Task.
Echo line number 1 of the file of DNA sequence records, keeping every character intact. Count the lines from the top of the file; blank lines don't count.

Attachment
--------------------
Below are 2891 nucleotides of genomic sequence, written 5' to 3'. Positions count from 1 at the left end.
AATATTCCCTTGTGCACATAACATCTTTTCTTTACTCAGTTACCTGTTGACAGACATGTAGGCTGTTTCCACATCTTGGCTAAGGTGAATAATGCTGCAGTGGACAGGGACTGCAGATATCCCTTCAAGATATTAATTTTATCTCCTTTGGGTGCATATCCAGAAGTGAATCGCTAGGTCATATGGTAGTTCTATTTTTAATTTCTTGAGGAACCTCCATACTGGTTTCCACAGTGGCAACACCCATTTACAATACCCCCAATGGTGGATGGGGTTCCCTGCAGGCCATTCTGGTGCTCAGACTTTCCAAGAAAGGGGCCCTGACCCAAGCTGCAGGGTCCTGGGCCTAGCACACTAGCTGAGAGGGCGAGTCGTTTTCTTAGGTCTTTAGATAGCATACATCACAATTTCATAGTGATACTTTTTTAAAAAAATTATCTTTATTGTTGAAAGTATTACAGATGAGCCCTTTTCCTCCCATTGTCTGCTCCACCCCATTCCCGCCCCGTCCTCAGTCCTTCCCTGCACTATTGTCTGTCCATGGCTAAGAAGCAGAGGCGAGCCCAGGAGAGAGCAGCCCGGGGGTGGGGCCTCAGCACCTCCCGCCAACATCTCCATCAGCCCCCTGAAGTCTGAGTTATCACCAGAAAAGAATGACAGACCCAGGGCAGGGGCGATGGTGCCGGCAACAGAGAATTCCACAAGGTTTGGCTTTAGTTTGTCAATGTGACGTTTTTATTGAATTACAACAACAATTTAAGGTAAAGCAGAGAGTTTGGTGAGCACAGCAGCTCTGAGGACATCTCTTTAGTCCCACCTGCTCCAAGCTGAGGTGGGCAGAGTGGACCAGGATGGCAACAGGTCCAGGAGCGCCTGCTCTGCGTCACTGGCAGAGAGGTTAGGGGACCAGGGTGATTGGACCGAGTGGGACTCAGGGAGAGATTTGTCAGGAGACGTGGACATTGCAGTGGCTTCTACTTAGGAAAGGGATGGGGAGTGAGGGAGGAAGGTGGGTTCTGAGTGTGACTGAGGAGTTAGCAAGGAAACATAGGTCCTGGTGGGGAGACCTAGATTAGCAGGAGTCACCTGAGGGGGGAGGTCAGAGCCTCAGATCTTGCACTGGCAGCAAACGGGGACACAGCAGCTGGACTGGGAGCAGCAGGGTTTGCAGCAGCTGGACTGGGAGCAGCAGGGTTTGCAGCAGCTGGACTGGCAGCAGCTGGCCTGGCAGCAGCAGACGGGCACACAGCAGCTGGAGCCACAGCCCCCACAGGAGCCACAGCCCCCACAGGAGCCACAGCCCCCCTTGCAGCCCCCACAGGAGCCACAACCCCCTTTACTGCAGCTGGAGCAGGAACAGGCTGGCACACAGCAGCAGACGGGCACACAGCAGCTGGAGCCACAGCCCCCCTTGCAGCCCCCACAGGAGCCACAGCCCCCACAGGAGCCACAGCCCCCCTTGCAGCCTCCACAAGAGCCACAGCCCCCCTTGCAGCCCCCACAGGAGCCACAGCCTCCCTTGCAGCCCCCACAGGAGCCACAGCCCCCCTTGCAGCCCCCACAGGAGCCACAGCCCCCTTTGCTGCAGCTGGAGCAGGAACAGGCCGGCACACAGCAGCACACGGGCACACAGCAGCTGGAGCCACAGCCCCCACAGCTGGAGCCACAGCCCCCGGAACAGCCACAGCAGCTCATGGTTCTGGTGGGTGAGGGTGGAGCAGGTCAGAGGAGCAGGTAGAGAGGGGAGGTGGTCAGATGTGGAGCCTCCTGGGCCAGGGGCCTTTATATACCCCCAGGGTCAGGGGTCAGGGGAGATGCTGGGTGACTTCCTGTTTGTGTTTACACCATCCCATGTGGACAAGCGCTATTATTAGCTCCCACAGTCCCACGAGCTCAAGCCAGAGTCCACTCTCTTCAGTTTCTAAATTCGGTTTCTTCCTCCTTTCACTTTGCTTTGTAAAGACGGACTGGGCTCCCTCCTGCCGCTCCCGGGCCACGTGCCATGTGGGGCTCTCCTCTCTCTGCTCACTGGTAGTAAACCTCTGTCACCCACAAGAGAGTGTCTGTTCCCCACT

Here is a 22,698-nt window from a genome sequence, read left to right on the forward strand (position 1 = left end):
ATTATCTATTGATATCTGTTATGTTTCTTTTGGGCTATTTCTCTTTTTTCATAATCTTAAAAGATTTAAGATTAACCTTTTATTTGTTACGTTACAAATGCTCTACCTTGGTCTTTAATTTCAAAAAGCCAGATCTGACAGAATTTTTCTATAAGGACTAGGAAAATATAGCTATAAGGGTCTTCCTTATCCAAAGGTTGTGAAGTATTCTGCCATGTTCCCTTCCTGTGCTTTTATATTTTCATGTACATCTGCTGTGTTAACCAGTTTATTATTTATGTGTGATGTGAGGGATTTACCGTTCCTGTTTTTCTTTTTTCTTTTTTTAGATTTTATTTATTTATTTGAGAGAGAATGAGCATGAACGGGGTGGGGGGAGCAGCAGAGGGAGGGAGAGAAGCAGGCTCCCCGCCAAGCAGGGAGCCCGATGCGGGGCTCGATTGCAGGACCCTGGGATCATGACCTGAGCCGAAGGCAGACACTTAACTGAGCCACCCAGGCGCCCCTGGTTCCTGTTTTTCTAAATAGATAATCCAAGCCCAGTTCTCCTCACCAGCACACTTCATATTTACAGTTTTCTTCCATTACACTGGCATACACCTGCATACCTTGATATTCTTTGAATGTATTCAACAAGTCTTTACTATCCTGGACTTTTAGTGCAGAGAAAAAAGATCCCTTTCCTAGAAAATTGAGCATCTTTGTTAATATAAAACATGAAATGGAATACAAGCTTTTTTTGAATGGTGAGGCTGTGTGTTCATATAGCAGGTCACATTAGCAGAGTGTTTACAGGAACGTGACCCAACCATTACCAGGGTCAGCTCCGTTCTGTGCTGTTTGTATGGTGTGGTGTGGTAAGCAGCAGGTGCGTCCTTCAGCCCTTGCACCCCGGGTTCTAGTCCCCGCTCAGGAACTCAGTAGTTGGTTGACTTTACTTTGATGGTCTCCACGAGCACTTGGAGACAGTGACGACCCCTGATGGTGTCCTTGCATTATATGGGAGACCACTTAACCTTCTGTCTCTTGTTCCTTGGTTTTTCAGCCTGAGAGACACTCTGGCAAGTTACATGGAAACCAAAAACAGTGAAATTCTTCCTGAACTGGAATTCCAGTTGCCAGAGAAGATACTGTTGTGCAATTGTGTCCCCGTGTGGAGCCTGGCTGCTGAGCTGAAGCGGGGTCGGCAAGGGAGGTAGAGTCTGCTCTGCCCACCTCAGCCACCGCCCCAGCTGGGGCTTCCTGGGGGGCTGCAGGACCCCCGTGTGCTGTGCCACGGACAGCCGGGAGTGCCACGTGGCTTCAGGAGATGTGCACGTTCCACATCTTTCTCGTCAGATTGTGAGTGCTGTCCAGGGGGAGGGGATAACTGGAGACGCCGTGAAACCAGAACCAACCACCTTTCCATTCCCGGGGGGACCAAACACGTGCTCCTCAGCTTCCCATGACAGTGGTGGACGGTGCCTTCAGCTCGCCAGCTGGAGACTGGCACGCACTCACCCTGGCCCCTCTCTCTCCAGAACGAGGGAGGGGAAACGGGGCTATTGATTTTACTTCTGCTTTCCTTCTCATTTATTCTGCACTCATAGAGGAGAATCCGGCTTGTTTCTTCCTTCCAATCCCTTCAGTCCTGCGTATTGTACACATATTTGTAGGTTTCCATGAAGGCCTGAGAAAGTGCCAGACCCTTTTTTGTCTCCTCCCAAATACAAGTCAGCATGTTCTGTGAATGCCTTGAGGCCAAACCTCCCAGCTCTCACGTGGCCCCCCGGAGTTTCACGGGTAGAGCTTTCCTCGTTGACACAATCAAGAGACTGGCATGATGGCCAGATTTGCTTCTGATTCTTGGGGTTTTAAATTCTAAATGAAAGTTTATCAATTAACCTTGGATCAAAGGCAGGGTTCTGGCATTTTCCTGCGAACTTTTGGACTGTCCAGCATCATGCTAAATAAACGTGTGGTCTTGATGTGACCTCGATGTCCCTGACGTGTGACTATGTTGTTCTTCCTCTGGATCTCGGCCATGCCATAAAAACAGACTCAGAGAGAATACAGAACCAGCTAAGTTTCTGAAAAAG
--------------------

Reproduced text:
Below are 2891 nucleotides of genomic sequence, written 5' to 3'. Positions count from 1 at the left end.